The anticipated increase in coal production for 1977 has been wiped out by miners' wildcat strikes, the National Coal Association reported yesterday amid new signs of labor-management troubles in the coal fields.

The association said that last April's production forecast for the year of 672 million tons has been revised to 665 million tons, roughly the same as last year. The loss of roughly 7 million tons accounts for about 1.1 per cent of anticipated production, which already has been adjusted to account for ton-nake losses from the severe winter.

The new signs of trouble came as the Bituminous Coal Operators Association, the industry's contract bargaining arm, rejected a demand from United Mine Workers President Arnold Miller for a reopening of the 1974 contract that is due to expire in December.

Invoking a contract clause that permits disputes that are "national in character" to be taken back to the bargaining table, Miller asked for the reopening to permit reallocation of health and welfare funds so a cutback in medical benefits could be rescinded.

Trustees of the funds last month ordered the cutback, whoch could cost miners up to $500 a year, because of revenue shortages caused in large part by the wildcat strikes.

BCOA President Jospeh P. Brennan said he was willing to meet next week with Miller, as Miller had requested, but rejected the recently re-elected union president's contention that the UMW could reopen the contract unilaterally. "We make no commitment of any kind other than our willingness to meet," said Brennan.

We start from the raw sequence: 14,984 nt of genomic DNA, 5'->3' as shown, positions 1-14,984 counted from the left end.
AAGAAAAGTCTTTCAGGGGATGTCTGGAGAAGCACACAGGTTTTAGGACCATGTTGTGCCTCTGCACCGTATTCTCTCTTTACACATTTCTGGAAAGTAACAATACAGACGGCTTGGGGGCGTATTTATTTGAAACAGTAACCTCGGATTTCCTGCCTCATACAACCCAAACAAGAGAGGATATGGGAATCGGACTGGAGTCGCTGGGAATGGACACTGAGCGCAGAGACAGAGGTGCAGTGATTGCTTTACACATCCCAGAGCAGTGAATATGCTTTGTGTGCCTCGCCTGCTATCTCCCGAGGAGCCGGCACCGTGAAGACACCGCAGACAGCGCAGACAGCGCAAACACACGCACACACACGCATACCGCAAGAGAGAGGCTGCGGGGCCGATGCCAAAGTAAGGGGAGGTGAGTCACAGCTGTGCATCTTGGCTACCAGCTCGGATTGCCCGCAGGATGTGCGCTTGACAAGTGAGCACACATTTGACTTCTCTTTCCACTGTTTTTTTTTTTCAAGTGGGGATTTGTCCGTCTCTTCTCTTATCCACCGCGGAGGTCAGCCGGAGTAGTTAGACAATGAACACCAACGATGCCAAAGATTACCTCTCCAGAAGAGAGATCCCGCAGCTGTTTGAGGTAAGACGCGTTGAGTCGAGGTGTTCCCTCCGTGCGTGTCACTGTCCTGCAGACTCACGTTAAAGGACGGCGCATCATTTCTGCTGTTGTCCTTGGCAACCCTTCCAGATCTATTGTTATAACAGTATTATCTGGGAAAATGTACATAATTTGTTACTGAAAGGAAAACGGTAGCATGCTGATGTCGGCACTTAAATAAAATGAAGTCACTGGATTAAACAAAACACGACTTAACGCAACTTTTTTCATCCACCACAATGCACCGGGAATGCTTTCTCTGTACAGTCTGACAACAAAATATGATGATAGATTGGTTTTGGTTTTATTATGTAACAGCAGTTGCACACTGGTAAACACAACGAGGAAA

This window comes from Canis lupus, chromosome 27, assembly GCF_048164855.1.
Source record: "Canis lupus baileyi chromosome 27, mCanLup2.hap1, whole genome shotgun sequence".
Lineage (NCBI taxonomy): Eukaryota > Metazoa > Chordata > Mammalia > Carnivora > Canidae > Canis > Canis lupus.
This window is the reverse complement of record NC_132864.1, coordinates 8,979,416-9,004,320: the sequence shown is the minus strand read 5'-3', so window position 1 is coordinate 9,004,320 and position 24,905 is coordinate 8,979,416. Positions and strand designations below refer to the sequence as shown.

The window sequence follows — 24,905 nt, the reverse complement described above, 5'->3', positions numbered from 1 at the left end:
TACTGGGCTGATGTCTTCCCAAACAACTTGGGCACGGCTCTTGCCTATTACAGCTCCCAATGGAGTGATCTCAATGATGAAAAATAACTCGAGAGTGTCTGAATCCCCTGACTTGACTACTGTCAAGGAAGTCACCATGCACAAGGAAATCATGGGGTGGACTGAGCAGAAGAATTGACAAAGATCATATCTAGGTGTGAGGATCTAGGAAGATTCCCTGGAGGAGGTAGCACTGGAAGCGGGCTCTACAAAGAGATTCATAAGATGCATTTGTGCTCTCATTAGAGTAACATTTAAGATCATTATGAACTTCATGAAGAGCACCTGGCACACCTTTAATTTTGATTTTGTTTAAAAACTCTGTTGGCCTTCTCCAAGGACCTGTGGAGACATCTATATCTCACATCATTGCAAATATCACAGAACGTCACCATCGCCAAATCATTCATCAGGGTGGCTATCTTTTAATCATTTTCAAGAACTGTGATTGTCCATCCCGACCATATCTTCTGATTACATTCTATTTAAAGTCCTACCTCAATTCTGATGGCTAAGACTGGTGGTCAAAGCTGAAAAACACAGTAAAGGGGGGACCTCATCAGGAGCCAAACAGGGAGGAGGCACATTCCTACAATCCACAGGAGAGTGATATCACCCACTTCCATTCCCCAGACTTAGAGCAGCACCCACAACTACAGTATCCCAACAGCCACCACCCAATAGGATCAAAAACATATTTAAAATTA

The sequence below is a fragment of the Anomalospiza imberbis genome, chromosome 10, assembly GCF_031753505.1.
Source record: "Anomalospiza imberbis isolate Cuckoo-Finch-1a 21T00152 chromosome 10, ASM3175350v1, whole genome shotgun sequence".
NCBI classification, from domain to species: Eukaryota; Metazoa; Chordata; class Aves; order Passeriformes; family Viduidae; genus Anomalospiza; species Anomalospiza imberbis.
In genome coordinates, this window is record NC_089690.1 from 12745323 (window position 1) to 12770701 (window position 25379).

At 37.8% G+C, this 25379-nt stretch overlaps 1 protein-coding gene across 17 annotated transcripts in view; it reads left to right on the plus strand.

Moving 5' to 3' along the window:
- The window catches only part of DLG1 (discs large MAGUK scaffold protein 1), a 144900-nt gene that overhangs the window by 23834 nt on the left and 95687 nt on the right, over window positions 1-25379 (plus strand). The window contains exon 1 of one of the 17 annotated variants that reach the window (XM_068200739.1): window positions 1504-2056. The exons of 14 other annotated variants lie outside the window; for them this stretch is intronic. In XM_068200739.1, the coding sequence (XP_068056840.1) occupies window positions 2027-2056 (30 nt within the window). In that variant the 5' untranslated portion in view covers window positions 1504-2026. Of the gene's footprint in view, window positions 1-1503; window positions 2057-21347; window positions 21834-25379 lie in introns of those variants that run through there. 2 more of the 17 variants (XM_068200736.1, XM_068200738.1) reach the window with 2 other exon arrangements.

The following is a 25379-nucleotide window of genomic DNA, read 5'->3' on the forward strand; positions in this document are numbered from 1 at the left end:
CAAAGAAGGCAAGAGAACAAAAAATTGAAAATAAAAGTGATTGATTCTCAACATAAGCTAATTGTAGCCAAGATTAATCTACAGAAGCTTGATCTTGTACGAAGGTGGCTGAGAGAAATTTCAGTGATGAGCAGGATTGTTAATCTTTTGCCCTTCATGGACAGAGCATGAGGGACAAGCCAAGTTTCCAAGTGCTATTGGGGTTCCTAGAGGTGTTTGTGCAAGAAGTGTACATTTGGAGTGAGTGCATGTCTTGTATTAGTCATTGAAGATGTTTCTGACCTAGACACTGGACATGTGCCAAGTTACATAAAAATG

Miller has contended that the companies forced the benefit cutback by refusing to reallocate money from pension to health funds. Brennan argued that the companies agreed twice before the reallocations, and said the UMW conceded at the time of the last transfer that benefits might have to be cut.

A continued impasse could lead to a nationwide coal strike before the current contract expires Dec. 6, when a national shutdown in expected anyway. But a strike has not been threatened officially. The issue may be taken up when the union's executive board meets July 21.

Meanwhile, wildcat strikes resumed this week after the miners' two-week July vacation period, idling 15,000 workers yesterday, according to BCOA figures. The BCOA estimated that wildcats thus far this year have cost 1 million man-days of work, $63.7 million is lost wages and $21.4 million in losses to health and retirement funds, which are financed by production royalties.